"url": "http://github.com/yourname/packageName"
    }
],
"require": {
    "owner/packageName": "dev-my-bugfix"
},
3
  • 1
    This is ingenious and clear explanation for me ! Thank You !
    – Dominik
    Commented Jul 18, 2017 at 20:40
  • 2
    but what if it's someone else's fork? See example here
    – abbood
    Commented Jan 26, 2018 at 16:56
  • Also, name field in your forked repository's composer.json file should stay the same with the original owner.
    – NecipAllef
    Commented Mar 23, 2018 at 8:27
20

I have tried many options but After I got this post I saw the light and it just worked perfect.

This is what you have to do:

1- Fork The repository

2- Create a branch and make the required modifications.

3- Add the repository label to your composer.json

"repositories": [
     
        {
            "type": "vcs",
            "url": "https://github.com/user/yourforkname"
        }
    ]

4- In the command line inside your project require your fork like this:

composer require vendor/packagename:dev-branchname

And Voilá!!

You have your fork version working

0
7

According to the Composer documentation http://getcomposer.org/doc/05-repositories.md#vcs, it's enough to specify the original repository (not the fork) in the require ("nodge/lessphp" in your case). Composer will then install YOUR fork (look at the code in the vendors)

7

So, this is 2019, and most of the answers here are already correct.

If you find yourself however, in a situation where you need to require a particular branch of your fork (that you created), have composer list the available versions/tags first. This saved me a lot of time.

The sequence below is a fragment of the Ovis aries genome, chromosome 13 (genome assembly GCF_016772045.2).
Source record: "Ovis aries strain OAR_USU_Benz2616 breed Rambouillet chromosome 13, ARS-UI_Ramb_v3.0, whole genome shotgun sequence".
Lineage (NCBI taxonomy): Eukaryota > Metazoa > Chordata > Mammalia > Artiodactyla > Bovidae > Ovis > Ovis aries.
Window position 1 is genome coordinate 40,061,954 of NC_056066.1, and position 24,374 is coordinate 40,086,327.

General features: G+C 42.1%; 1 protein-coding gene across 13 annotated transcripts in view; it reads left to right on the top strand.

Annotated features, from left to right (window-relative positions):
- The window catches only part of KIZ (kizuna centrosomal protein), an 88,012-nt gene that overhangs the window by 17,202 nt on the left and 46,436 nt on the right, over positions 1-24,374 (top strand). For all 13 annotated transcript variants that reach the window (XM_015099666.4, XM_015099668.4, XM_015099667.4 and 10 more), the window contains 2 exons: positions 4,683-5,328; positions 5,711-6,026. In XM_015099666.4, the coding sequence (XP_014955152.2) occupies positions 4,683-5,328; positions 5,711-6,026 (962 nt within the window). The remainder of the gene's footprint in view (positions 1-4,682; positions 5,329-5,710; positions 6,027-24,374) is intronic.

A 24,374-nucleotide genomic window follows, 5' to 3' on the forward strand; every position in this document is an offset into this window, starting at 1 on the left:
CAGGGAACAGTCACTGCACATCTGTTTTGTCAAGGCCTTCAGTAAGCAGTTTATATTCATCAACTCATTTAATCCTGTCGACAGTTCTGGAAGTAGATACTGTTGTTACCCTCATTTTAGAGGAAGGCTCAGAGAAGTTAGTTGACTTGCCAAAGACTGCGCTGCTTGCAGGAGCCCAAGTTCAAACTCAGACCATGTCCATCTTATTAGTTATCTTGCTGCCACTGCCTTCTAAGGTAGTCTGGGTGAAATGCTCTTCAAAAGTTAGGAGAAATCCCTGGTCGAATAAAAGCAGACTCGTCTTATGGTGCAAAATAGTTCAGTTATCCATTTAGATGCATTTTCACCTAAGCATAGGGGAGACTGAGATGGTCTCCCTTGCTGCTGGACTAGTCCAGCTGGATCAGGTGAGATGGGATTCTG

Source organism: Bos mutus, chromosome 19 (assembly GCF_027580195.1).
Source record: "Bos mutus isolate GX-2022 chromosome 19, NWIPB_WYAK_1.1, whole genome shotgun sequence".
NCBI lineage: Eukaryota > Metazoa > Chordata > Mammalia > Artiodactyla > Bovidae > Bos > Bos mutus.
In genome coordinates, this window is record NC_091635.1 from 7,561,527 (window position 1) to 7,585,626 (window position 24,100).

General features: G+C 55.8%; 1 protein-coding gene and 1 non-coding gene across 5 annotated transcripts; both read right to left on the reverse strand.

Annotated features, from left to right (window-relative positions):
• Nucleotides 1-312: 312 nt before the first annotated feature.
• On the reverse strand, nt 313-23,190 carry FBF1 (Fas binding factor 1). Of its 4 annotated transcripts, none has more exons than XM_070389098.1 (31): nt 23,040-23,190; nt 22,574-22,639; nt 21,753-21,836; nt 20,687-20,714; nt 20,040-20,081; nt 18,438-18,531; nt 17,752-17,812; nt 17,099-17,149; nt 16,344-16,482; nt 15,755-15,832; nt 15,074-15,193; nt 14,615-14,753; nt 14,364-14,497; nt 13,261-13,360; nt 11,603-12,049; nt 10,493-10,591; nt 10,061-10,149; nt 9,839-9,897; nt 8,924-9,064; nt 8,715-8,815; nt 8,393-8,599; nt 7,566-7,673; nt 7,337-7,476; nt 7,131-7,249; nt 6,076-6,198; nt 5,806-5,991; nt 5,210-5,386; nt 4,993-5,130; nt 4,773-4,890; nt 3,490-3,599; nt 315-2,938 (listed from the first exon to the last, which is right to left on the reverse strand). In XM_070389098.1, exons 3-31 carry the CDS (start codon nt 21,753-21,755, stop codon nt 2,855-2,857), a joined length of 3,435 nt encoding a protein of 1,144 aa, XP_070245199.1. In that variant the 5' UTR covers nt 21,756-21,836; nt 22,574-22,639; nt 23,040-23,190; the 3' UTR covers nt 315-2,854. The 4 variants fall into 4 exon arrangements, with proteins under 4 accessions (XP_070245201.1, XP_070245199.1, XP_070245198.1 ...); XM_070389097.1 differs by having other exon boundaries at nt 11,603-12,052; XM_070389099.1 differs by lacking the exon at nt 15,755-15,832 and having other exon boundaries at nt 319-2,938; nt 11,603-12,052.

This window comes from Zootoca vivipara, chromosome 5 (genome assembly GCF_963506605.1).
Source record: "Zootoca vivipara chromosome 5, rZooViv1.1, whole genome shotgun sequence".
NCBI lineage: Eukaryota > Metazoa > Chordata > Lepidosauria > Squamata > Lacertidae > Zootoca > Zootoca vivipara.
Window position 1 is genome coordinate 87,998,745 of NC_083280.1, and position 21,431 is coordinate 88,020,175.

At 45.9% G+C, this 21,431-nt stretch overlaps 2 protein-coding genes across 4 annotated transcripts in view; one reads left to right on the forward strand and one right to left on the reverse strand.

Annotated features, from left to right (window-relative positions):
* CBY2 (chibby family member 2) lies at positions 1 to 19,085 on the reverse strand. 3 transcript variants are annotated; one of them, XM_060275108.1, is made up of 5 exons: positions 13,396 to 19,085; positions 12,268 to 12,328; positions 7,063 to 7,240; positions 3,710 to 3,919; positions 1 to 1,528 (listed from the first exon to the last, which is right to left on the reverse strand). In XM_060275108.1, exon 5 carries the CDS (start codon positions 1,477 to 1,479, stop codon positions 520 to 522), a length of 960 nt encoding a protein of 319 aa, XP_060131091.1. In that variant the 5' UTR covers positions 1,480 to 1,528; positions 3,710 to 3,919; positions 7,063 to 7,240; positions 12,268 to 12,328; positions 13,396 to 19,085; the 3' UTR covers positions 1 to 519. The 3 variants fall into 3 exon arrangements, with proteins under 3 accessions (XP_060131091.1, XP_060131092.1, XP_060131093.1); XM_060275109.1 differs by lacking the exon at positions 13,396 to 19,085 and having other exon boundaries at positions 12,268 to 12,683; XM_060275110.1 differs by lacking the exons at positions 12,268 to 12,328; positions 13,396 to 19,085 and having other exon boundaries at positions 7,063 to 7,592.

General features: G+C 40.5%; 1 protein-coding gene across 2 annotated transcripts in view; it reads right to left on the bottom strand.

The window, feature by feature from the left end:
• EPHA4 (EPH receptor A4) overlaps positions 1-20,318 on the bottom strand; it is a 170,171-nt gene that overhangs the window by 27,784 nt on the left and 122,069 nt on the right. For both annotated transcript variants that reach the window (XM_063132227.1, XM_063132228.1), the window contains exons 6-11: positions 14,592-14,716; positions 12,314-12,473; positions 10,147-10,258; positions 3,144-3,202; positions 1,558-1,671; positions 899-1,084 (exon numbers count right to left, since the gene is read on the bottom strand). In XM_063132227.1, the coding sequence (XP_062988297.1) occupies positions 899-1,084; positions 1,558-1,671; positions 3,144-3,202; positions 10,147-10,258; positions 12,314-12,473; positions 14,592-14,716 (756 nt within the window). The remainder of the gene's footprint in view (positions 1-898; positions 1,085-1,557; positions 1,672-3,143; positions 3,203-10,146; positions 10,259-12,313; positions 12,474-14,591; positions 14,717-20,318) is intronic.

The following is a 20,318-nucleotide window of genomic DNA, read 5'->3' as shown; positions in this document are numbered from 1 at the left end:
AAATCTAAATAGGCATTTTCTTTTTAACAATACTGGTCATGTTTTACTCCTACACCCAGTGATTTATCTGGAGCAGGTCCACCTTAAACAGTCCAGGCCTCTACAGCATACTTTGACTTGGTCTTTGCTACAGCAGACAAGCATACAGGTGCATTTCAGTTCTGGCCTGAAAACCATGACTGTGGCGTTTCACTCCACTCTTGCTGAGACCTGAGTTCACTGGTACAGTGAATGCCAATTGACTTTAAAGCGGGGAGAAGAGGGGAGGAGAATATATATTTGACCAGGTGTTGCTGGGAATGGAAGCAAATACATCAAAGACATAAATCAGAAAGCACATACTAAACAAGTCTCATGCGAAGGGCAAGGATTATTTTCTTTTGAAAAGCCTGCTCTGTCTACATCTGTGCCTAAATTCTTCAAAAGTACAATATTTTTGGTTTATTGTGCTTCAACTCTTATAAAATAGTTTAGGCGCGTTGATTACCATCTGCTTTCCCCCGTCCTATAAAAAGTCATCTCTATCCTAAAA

A full example with spatie/laravel-backup package.

First, add repositories key to composer.json. With the url of your fork

"repositories": [{
   "type": "vcs",
   "url": "https://github.com/holymp2006/laravel-backup"
 }]

Get available versions/tags

composer show "spatie/laravel-backup" --all

Choose the version you want from versions in the terminal output, then require that version

composer require spatie/laravel-backup:v5.x-dev
2

I usually add a "dist" node to the package definition. I never had a problem using it this way.

I can't remember where I got this trick from, though, for any further explanations.

{
    "repositories": [
        {
            "type": "package",
            "package": {
                "version": "dev-master",
                "name": "nodge/lessphp",
                "source": {
                    "url": "https://github.com/Nodge/lessphp.git",
                    "type": "git",
                    "reference": "master"
                },
                "autoload": {
                    "classmap": ["lessc.inc.php"]
                },
                "dist": {
                    "url": "https://github.com/Nodge/lessphp/archive/master.zip",
                    "type": "zip"
                }
            }
        }
    ],
    "require": {
        "nodge/lessphp": "*"
    }
}
2

The accepted answer and clarifying answers all worked well for me when I had ex. an application, which needed a dependency I had forked and modified. I’d still use the accepted answer in this case.

However, when I had a package I wanted to distribute myself on Packagist, which also contained a forked and modified dependency, this approach no longer worked.

If someone were to try and install with this config, they’ll still get that same -> no matching package found. error message.

This answer and the linked Composer docs suggest that the repo settings have to be at the top-level composer.json. That means, someone installing this package would have to add that config to their composer.json file too—which adds a lot of unnecessary confusion to the install process.

Instead, I published my fork to Packagist. My understanding is that while forks are frowned upon, this would be considered a maintained fork, since I am using it for this new package.

Hopefully that’s helpful for anyone who has this problem with a package or library they’d like to distribute.

1
  • Stumbeling over the exact same issue (hard to google) and I can confirm the problem Commented Feb 15, 2023 at 14:08